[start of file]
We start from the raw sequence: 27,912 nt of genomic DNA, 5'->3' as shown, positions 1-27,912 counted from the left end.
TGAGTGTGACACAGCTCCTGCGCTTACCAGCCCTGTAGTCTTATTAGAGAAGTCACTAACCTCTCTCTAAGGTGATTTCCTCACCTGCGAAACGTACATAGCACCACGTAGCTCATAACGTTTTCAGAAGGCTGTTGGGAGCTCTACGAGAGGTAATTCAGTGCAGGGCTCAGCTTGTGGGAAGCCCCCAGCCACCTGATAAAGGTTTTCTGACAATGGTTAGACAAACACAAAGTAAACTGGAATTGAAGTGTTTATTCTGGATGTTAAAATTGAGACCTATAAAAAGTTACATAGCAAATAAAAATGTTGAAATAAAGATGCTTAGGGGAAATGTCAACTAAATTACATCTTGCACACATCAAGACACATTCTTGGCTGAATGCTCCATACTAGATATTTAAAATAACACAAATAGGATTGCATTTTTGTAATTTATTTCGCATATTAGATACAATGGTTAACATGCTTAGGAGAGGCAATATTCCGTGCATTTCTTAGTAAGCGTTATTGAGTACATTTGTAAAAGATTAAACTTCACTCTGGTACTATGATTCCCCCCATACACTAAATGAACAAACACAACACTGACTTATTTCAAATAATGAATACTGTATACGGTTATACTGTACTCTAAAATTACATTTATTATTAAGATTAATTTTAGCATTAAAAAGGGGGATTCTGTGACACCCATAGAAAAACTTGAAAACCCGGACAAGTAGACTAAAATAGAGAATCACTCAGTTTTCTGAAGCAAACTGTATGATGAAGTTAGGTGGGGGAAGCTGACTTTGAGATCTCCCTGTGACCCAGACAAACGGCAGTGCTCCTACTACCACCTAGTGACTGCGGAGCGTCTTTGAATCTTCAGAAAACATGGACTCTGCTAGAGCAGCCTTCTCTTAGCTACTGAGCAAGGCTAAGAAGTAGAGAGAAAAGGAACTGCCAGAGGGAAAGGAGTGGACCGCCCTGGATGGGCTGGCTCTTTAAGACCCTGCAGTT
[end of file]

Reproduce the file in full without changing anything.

We start from the raw sequence: 27,912 nt of genomic DNA, 5'->3' as shown, positions 1-27,912 counted from the left end.
TGAGTGTGACACAGCTCCTGCGCTTACCAGCCCTGTAGTCTTATTAGAGAAGTCACTAACCTCTCTCTAAGGTGATTTCCTCACCTGCGAAACGTACATAGCACCACGTAGCTCATAACGTTTTCAGAAGGCTGTTGGGAGCTCTACGAGAGGTAATTCAGTGCAGGGCTCAGCTTGTGGGAAGCCCCCAGCCACCTGATAAAGGTTTTCTGACAATGGTTAGACAAACACAAAGTAAACTGGAATTGAAGTGTTTATTCTGGATGTTAAAATTGAGACCTATAAAAAGTTACATAGCAAATAAAAATGTTGAAATAAAGATGCTTAGGGGAAATGTCAACTAAATTACATCTTGCACACATCAAGACACATTCTTGGCTGAATGCTCCATACTAGATATTTAAAATAACACAAATAGGATTGCATTTTTGTAATTTATTTCGCATATTAGATACAATGGTTAACATGCTTAGGAGAGGCAATATTCCGTGCATTTCTTAGTAAGCGTTATTGAGTACATTTGTAAAAGATTAAACTTCACTCTGGTACTATGATTCCCCCCATACACTAAATGAACAAACACAACACTGACTTATTTCAAATAATGAATACTGTATACGGTTATACTGTACTCTAAAATTACATTTATTATTAAGATTAATTTTAGCATTAAAAAGGGGGATTCTGTGACACCCATAGAAAAACTTGAAAACCCGGACAAGTAGACTAAAATAGAGAATCACTCAGTTTTCTGAAGCAAACTGTATGATGAAGTTAGGTGGGGGAAGCTGACTTTGAGATCTCCCTGTGACCCAGACAAACGGCAGTGCTCCTACTACCACCTAGTGACTGCGGAGCGTCTTTGAATCTTCAGAAAACATGGACTCTGCTAGAGCAGCCTTCTCTTAGCTACTGAGCAAGGCTAAGAAGTAGAGAGAAAAGGAACTGCCAGAGGGAAAGGAGTGGACCGCCCTGGATGGGCTGGCTCTTTAAGACCCTGCAGTT